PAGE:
I spent some time with a CRO Specialist recently, and my eyes were opened. The chap was employed at a larger company, and was on a considerable wage (much more than me). What he taught me though was brilliant, so I began to think of a way that it can apply to blogs.
Wait, What the Hell is CRO?
CRO stands for Conversion Rate Optimisation, and it generally is ignored compared to disciplines such as SEO or Social Media. CRO is all about optimising the traffic that’s currently on your site, rather than trying to get more traffic to the site. It’s important because – beyond spending money on a CRO Specialist or the time spent doing it yourself – it doesn’t actually cost that much. However the increase in revenue can be huge. Even if you increase a conversion rate by 1 or 2 percent (both of which are quite easy given the right people) can see an increase of tens, even hundreds of dollars. For large firms, a CRO Specialist can see an increase to justify it’s expenses three times over and trust me, CRO Specialists don’t come cheap.
What’s a Conversion For A Blog?
There are a few conversions for a blog. Examples include:-
- A sale of a product, such as an e-book.
- A subscription to a newsletter.
- A filling out of a contact form or an advertising enquiry form.
- A comment left.
There may be more, anything else you think it could be?
The Main Thing To Bear In Mind For CRO
The most important thing for CRO is to make things as easy as possible. If you confuse people with a variety of things to click on, then whilst you may impress some technically savvy people or confuse your way to conversions, but you’ll end up pissing a bunch of people off, who will leave your website. You’ll end up poor and unpopular.
The easiest way to make things easy as possible is to have a clear goal. Which means one goal per page. Examples will include:-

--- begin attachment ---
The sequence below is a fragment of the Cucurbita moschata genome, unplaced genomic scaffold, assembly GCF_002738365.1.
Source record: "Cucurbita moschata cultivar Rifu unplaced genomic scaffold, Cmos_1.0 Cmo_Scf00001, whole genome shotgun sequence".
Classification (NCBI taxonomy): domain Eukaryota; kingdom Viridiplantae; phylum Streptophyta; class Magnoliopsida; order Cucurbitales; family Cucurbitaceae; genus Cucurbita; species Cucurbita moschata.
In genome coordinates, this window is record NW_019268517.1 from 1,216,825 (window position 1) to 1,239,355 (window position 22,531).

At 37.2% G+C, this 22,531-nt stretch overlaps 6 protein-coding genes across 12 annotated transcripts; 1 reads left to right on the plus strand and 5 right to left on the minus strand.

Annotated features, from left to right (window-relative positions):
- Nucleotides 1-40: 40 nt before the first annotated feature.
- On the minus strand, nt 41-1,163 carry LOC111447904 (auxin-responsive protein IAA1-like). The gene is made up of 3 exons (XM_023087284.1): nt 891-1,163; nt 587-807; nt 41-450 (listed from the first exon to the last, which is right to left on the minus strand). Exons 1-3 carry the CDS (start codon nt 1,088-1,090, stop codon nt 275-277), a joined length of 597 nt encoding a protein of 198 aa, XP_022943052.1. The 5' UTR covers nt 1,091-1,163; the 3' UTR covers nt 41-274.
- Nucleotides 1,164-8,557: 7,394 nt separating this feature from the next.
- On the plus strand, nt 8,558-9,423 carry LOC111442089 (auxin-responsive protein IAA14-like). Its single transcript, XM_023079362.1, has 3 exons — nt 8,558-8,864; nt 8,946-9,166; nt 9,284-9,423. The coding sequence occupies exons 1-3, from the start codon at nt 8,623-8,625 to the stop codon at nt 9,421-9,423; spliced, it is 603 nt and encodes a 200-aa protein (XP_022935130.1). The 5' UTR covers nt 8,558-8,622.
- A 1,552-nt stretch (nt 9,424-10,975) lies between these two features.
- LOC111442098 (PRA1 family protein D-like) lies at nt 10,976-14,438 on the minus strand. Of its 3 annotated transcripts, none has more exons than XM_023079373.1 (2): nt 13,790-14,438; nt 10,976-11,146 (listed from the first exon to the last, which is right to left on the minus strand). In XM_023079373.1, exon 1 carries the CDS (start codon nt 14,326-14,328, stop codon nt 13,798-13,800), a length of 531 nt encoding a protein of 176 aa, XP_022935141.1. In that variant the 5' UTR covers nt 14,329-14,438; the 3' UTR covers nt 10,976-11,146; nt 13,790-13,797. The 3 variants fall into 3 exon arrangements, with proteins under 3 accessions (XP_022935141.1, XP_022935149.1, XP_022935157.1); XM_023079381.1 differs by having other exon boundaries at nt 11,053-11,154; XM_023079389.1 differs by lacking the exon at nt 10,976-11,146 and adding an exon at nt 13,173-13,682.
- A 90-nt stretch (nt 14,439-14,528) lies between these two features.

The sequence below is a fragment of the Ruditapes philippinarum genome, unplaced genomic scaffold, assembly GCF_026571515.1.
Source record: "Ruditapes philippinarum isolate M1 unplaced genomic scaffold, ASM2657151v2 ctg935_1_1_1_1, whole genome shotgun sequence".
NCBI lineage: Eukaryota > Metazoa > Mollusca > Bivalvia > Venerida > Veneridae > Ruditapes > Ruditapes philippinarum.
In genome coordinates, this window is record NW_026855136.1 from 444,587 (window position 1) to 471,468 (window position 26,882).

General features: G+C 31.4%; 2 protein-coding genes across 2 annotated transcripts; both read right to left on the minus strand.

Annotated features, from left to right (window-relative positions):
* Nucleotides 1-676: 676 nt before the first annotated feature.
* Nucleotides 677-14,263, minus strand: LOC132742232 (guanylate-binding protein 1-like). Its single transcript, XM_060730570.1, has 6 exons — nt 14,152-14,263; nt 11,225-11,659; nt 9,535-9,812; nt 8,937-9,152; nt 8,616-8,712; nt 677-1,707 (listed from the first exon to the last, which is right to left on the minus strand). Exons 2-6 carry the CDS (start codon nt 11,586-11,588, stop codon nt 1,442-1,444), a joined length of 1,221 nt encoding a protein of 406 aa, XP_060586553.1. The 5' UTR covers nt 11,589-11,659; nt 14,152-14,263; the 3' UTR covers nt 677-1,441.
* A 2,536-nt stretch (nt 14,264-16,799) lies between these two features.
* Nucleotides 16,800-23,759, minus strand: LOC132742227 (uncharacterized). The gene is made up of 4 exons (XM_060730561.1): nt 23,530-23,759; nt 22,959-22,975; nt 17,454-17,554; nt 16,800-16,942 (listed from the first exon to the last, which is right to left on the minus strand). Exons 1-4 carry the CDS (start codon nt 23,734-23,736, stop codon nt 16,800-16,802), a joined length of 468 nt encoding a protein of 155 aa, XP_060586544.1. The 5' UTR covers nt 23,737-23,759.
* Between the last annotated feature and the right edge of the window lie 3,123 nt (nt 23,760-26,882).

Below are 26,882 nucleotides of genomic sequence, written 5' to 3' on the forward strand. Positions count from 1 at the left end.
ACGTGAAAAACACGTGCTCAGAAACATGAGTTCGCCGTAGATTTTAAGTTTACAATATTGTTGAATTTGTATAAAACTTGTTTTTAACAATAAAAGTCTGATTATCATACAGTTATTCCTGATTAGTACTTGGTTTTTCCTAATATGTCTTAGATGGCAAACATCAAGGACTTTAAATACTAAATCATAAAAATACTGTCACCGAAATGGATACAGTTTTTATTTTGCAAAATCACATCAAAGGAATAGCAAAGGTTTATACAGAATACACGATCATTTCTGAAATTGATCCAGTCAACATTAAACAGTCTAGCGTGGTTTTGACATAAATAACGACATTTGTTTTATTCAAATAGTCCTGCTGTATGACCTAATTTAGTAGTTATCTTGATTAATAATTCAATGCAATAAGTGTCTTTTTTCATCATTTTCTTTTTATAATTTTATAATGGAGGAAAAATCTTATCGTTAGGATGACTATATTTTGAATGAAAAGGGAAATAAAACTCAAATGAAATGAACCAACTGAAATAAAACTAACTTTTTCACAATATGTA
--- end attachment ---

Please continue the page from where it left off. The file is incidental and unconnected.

- A Product Sale – A purchase button
- A Newsletter Subscription – A subsription form
- A comment left – A comment form
Simple, isn’t it?
Two Examples of Good CRO’s
I’m going to share two examples of have to improve your CRO for a couple of aspects to your site. One’s very nice and a good way to do things, the other way is a bit naughty.
A Nice Way To CRO – Upsell
Upselling is the principle of selling things when you attempt another conversion after just achieving another. An example for this for your blog will be asking people to subscribe to your newsletter after they leave a comment.
I’ve implemented this recently on my blog using Comment Redirect. Create a page on your blog which will contain information on your upsell (for example, a newsletter subscription form – this works really well). Select this page as the page that is redirected to in the settings page of Comment Redirect, and then wait for comments.
What will happen will be when a comment is left, instead of being redirected to the post. As well as getting a few more email signups, you won’t confuse your commenters like some plugins can (the ones that put a checkbox in the comment form). Furthermore, you can also stop repeat comments on blog posts.
Try it on this blog post, see if it works :).
A Naughty Way To CRO – Wording To Stop Confusing Readers
This was a test that a friend did that worked nicely for him. Oddly, one of the limiting factors for conversion on product sales are coupon codes. The thinking behind this is that people click to buy, then scour the internet for a coupon code, before returning to the site to complete the order. Not everybody returns to complete the order.
If you can on your cart, change the “Coupon Code” field to “Gift Certificate”. If you’ve already got a Gift Certificate field, merge them into one. Inform genuine coupon code holders (rather than searchers of the internet) to place the code in the “Gift Certificate” field box.
It sounds counter productive, but it does work. If you have the resources to run A/B testing on this, do so. You’ll be surprised when it actually ruddy works.
What other CRO tips do you have?